The winds may have died down, but homeowners still have two good reasons for caution in the days and weeks following a tree-damaging storm: residual hazards from storm-damaged trees and roving “tree cutters” who may not have the best interests of you and your trees in mind.
5 tips to stay safe around storm-damaged trees
- Never touch or attempt to remove fallen limbs from downed or sagging power lines; always report downed lines to your local utility company.
- Keep away from areas where uprooted trees may have damaged underground utilities.
- Avoid walking underneath trees that have broken limbs dangling.
- If you feel the need to inspect a tree after a storm, do not walk underneath its suspended branches or leaning trunk. Approach a leaning tree from the opposite side of the direction it is leaning. Binoculars are great for inspecting trees from a safe distance.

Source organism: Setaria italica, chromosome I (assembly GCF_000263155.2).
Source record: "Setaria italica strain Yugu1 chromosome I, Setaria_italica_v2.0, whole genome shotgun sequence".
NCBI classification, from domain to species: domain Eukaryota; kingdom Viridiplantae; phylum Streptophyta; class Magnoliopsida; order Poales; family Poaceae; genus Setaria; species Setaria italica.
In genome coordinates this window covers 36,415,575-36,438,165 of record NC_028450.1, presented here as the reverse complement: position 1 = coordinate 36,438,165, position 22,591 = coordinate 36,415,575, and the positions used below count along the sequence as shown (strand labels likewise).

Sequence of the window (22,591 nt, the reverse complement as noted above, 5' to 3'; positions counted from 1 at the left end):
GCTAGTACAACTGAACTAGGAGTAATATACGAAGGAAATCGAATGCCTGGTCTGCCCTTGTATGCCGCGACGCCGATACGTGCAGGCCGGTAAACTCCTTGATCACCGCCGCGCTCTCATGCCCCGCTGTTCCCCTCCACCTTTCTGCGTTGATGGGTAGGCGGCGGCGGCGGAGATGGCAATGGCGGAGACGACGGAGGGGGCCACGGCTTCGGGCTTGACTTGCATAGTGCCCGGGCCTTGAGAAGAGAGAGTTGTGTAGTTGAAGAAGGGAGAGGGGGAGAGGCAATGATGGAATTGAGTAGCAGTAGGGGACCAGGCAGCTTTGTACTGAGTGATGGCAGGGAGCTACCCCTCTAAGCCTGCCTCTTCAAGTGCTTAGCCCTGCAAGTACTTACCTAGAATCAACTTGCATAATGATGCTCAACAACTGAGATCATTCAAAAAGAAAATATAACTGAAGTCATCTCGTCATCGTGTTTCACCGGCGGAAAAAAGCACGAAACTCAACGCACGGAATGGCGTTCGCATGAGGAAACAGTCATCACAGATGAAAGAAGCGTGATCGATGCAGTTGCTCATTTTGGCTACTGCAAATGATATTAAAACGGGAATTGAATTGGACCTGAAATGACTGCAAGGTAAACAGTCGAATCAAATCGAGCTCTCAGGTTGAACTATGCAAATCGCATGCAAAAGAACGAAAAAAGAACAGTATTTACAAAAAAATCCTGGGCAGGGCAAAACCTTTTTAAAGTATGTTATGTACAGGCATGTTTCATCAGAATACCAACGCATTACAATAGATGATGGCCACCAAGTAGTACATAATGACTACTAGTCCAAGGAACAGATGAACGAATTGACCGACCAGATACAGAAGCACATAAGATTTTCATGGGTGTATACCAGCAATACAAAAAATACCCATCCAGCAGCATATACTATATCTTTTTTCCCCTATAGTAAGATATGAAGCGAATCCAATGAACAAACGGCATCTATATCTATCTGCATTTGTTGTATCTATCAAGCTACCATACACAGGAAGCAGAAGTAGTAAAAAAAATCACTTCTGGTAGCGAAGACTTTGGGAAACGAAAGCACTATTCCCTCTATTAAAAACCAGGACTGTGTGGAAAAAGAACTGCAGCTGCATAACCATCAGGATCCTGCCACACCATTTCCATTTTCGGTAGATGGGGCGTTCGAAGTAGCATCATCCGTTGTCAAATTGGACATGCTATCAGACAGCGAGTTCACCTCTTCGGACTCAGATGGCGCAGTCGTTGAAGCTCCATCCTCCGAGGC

- Refrain from doing tree work yourself. Pruning large limbs or removing trees is dangerous business that requires specialized equipment and training.
After storms that cause heavy damage to trees, expect to see scores of poorly trained “tree cutters” come out of the woodwork, so-to-speak. These individuals may pressure homeowners into costly and unnecessary work, cause additional property damage due to their lack of expertise or training, or put homeowners at risk by operating without proper licensing or insurance coverage.
5 more tips to ensure that you, your property, and your trees are cared for properly
- Hire a company that is licensed, bonded and insured. Look to see if it is certified by the International Society of Arboriculture (ISA).
- Seek at least three estimates; ask for copies of the estimates in writing.
- Never put down a deposit for work without a signed contract that includes the company’s refund policy.
- Ask for references, and check them.
- Reject any company that recommends “topping” your tree. Don’t top trees!
You can always contact DNR’s Urban and Community Forestry Program for additional guidance.
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